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Lisbon + Cascais, by Georg Braun & Frans Hogenberg. 1593

LISBON

TRANSLATION OF CARTOUCHE TEXT: Olisippo, or as can be read in inscriptions on ancient stones, Ulysippo, commonly known as Lisbon, is a flourishing trade centre in Portugal.

COMMENTARY BY BRAUN (on verso): "Lisbon can be counted amongst the oldest Spanish cities. Originally founded on a high hill on the banks of the Tejo, the city now covers numerous mountains and valleys. On this site can be found an old and rambling royal palace, magnificently decorated: to the north lies an important convent belonging to the Poor Clares, somewhat secluded on the River Tejo."

Lisbon's appearance in second place in the Civitates is certainly no accident, since by the start of the 16th century Lisbon already numbered 350,000 inhabitants and thus ranked amongst the largest of all the most famous cities. The densely packed houses in the engraving underline this fact. Emphasis is also placed upon the harbour and shipyards, highlighting Lisbon's importance as a cosmopolitan centre of trade. Lisbon was the Portuguese city that profited the most from the expansion of the Portuguese global empire, which began in 1499 after Vasco da Gama's voyages of discovery and led to the colonies in Asia and South America. Pope Alexander VI also underlined Portugal's importance with the coronation of Manuel I as "Lord of the conquest, navigation and commerce of India, Ethiopia, Arabia and Persia."

CASCAIS AND BELÉM

COMMENTARY BY BRAUN (on verso): "North of Lisbon lies the town of Cascale, which is particularly suitable as a safe harbour owing to its natural possition with many inlets, since the big ships can find a sheltered anchorage here during rough seas and can wait for a fair wind. [...] In a winding bay on the same shoreline lies the small town of Belém with a mighty church that is dedicated to the Blessed Virgin Mary."

Cascais and Belém are two small towns in the vicinity of Lisbon. They are seen in a low, bird's-eye perspective from the sea. The fishing village of Cascais, today a tourist destination and a popular beach resort, lies on a bay on the Atlantic coast some 25 km west of Lisbon. Belém was incorporated into Lisbon in 1885 and lies to the west of the city centre. The church of Santa Maria mentioned by Braun served the former Hieronymite monastery (c. 1502-1572). (Taschen)


Braun G. & Hogenberg F. and the Civitates Orbis Terrarum.

The Civitates Orbis Terrarum, or the "Braun & Hogenberg", is a six-volume town atlas and the greatest book of town views and plans ever published: 363 engravings, sometimes beautifully coloured. It was one of the best-selling works in the last quarter of the 16th century. Georg Braun wrote the text accompanying the plans and views on the verso. A large number of the plates were engraved after the original drawings of Joris Hoefnagel (1542-1600), who was a professional artist. The first volume was published in Latin in 1572, the sixth volume in 1617. Frans Hogenberg created the tables for volumes I through IV, and Simon van den Neuwel created those for volumes V and VI. Other contributors were cartographer Daniel Freese, and Heinrich Rantzau. Works by Jacob van Deventer, Sebastian Münster, and Johannes Stumpf were also used. Translations appeared in German and French.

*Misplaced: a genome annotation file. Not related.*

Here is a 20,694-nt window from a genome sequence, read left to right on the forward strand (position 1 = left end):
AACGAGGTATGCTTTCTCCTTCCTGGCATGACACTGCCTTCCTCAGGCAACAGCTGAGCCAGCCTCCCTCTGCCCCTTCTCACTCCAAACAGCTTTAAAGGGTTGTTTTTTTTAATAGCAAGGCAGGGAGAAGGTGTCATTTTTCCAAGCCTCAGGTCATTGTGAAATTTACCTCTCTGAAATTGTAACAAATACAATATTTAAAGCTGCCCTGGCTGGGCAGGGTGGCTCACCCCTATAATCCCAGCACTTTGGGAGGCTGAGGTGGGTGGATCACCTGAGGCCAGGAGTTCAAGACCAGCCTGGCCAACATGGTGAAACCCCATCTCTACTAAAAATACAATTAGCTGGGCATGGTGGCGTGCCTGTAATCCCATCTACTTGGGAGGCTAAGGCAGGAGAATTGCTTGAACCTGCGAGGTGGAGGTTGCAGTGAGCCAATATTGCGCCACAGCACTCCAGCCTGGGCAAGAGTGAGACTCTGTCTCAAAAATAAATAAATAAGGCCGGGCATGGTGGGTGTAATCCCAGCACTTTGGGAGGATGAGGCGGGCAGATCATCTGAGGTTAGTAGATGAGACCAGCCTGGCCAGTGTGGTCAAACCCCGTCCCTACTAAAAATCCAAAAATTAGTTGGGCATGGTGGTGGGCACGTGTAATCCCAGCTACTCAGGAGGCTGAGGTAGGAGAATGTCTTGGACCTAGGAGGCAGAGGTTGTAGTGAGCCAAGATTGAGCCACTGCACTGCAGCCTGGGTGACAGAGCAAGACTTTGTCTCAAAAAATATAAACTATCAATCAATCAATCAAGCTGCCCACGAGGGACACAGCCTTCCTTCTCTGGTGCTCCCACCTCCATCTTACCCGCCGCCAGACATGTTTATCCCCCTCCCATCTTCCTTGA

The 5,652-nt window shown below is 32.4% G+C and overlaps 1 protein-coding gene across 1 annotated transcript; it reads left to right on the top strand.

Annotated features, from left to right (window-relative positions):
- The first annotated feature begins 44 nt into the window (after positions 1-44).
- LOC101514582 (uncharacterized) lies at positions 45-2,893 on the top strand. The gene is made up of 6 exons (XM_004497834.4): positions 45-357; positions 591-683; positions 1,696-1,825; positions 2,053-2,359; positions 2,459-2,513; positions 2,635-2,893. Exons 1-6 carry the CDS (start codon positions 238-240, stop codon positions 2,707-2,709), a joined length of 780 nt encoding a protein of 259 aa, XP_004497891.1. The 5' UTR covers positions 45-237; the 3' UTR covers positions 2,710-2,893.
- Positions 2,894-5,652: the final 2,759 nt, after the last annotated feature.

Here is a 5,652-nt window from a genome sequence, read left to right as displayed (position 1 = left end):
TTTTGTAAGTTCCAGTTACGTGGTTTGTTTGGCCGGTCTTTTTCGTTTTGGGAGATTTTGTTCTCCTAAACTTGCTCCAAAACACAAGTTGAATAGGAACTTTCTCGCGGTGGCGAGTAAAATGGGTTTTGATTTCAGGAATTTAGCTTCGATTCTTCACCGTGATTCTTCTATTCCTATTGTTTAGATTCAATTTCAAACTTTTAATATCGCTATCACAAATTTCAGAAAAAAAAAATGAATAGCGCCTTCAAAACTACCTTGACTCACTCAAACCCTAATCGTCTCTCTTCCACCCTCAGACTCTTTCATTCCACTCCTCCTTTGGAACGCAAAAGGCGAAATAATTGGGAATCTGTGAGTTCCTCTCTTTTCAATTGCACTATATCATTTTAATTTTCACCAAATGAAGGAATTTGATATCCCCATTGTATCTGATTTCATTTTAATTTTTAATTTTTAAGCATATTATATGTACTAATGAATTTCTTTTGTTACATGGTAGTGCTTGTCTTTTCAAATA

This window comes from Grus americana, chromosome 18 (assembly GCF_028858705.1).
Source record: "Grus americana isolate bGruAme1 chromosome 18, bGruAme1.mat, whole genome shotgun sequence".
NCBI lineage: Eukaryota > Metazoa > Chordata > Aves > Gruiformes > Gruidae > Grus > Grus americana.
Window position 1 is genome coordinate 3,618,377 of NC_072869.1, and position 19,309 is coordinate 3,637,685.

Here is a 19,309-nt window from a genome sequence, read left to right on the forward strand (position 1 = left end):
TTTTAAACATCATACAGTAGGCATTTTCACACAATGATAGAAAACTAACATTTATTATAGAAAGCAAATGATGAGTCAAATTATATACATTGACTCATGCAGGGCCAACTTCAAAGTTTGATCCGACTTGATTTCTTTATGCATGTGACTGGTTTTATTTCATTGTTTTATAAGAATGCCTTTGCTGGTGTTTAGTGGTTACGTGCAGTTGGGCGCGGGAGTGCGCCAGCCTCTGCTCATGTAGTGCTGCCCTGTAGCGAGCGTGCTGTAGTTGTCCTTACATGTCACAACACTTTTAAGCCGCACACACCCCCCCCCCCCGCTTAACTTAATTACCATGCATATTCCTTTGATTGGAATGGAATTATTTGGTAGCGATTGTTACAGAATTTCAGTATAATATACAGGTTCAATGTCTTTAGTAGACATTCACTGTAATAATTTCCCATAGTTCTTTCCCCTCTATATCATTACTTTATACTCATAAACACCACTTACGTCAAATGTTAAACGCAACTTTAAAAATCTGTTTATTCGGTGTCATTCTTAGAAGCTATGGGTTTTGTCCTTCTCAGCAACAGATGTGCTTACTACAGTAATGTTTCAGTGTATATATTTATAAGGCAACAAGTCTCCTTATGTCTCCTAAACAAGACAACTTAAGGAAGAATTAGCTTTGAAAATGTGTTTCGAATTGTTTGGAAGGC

Following the original publication of Volume 1 of the Civitates in 1572, seven further editions of 1575, 1577, 1582, 1588, 1593, 1599 and 1612 can be identified. Vol.2, first issued in 1575, was followed by further editions in 1597 and in 1612. The next volumes appeared in 1581, 1588, 1593, 1599 and 1606. The German translation of the first volume appeared from 1574 on and the French edition from 1575 on.

Several printers were involved: Theodor Graminaeus, Heinrich von Aich, Gottfried von Kempen, Johannis Sinniger, Bertram Buchholtz and Peter von Brachel, who all worked in Cologne.

Georg Braun (1541-1622)

Georg Braun was born in Cologne in 1541. After his studies in Cologne he entered the Jesuit Order as a novice. In 1561 he obtained his bachelor's degree and in 1562 his Magister Artium. Although he left the Jesuit Order, he studied theology, gaining a licentiate in theology.

Frans Hogenberg (1535-1590)

Frans Hogenberg was a Flemish and German painter, engraver, and mapmaker. He was born in Mechelen as the son of Nicolaas Hogenberg.

By the end of the 1560s Frans Hogenberg was employed upon Abraham Ortelius's Theatrum Orbis Terrarum, published in 1570; he is named as engraver of numerous maps. In 1568 he was bannend from Antwerp by the Duke of Alva and travelled to London, where he stayed a few years before emigrating to Cologne. There he immediately embarked on his two most important works, the Civitates published from 1572 and the Geschichtsblätter, which appeared in several series from 1569 until about 1587.

Thanks to such large scale projects as the Geschichtsblätter and the Civitates, Hogenberg's social circumstances improved with each passing year. He died as a wealthy man in Cologne in 1590.

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Lisbon + Cascais, by Georg Braun & Frans Hogenberg.

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Item Number:  27971
Category:  Antique maps > Europe > Spain and Portugal
References: Van der Krogt 4 - #2412; Fauser - #7858 - #2386; Taschen, Br. Hog. - p. 50

Old, antique bird’s-eye view of Lisbon + Cascale, by Georg Braun & Frans Hogenberg.